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1.  A New Scale Measuring Psychological Impact of Genetic Susceptibility Testing for Alzheimer’s Disease 
This paper describes the development and psychometric properties of a new scale for assessing the psychological impact of genetic susceptibility testing for Alzheimer’s disease (AD). The new instrument, The REVEAL Impact of Genetic Testing for Alzheimer’s disease (IGT-AD) was designed to examine the unique nature of genetic information and the disease course of AD. The scale was tested as a part of a multicenter clinical trial designed to evaluate the impact of AD risk assessment and data was collected from 276 participants in the study. Using an iterative process of Principal Component Analysis and Cronbach’s alpha, the final 16 item IGT-AD was found to have a two factor structure with excellent internal reliability. Construct validity was established by patterns of correlation with other standardized self-reported measures. This scale should be useful in the identification of patients who maybe susceptible to the negative effects of receiving genetic information, monitoring of patients who have received genetic information, and as a tool for researchers who wish to study the effects of genetic susceptibility testing for AD.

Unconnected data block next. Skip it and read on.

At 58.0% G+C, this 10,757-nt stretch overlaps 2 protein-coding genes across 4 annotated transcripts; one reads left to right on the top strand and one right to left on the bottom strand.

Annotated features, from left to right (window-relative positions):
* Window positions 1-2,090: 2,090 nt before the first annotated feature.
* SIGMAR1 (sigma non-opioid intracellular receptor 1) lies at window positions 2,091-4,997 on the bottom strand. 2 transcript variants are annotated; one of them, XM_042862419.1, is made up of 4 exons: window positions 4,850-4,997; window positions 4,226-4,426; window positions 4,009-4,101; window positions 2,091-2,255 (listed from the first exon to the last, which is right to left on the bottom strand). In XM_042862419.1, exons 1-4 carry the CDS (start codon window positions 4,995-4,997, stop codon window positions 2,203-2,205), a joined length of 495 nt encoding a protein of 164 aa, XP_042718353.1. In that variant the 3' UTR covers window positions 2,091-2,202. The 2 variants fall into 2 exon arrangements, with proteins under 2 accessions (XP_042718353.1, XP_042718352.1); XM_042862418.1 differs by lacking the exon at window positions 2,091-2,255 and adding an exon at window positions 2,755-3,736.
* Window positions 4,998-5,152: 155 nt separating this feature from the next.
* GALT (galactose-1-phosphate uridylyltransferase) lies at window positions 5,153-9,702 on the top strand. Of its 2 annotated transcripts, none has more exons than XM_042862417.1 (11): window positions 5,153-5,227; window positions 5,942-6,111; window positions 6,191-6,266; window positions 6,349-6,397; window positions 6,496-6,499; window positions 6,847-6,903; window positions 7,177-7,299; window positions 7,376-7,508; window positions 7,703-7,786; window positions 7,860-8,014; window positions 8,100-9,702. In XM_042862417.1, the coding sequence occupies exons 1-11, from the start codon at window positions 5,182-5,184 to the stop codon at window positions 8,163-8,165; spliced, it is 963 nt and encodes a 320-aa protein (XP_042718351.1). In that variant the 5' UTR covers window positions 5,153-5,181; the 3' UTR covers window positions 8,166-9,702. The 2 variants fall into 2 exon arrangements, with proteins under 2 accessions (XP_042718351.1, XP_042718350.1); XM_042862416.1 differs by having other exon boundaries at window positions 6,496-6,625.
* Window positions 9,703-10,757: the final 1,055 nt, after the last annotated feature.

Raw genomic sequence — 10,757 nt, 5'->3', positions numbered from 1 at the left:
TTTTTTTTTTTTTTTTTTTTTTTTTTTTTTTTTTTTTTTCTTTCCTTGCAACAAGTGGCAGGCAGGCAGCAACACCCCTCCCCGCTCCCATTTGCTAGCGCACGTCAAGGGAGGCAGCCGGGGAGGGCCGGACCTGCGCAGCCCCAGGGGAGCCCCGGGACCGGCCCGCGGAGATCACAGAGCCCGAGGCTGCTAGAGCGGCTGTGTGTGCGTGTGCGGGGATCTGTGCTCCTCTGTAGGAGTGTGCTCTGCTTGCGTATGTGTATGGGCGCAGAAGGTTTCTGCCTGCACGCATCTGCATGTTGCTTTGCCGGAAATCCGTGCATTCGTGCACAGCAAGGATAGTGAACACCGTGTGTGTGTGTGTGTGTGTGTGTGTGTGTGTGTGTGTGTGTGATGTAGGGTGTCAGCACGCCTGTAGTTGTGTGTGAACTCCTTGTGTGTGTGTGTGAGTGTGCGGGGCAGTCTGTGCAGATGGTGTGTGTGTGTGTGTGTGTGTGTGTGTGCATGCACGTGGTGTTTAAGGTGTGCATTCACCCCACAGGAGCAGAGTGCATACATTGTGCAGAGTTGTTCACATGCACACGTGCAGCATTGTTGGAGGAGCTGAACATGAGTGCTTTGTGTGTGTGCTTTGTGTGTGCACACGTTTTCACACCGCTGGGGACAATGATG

PMCID: PMC2743905  PMID: 19266699
Alzheimer’s disease genetics; genetic testing; Alzheimer’s disease risk assessment
2.  Health Behavior Changes After Genetic Risk Assessment for Alzheimer Disease: The REVEAL Study 
Risk information for Alzheimer disease (AD) may be communicated through susceptibility gene disclosure, even though this is not currently in clinical use. The REVEAL Study is the first randomized clinical trial of risk assessment for AD with apolipoprotein E (APOE) genotype and numerical risk estimate disclosure. We examined whether APOE genotype and numerical risk disclosure to asymptomatic individuals at high risk for AD alters health behaviors. One hundred sixty-two participants were randomized to either intervention (APOE disclosure) or control (no genotype disclosure) groups. Subjects in both groups received numerical lifetime risk estimates of future AD development based on sex and family history of AD. The intervention group received their APOE genotype. Subjects were informed that no proven preventive measures for AD existed and given an information sheet on preventative therapies under investigation. Participants who learned they were ε4 positive were significantly more likely than ε4 negative participants to report AD-specific health behavior change 1 year after disclosure (adjusted odds ratio: 2.73; 95% confidence interval: 1.14, 6.54; P = 0.02). Post hoc analyses revealed similar significant associations between numerical lifetime risk estimates and self-report of AD-specific health behavior change. Despite lack of preventive measures for AD, knowledge of APOE genotype, numerical lifetime risk, or both, influences health behavior.
doi:10.1097/WAD.0b013e31815a9dcc
PMCID: PMC2483341  PMID: 18317253
Alzheimer; memory; health behavior change; risk assessment

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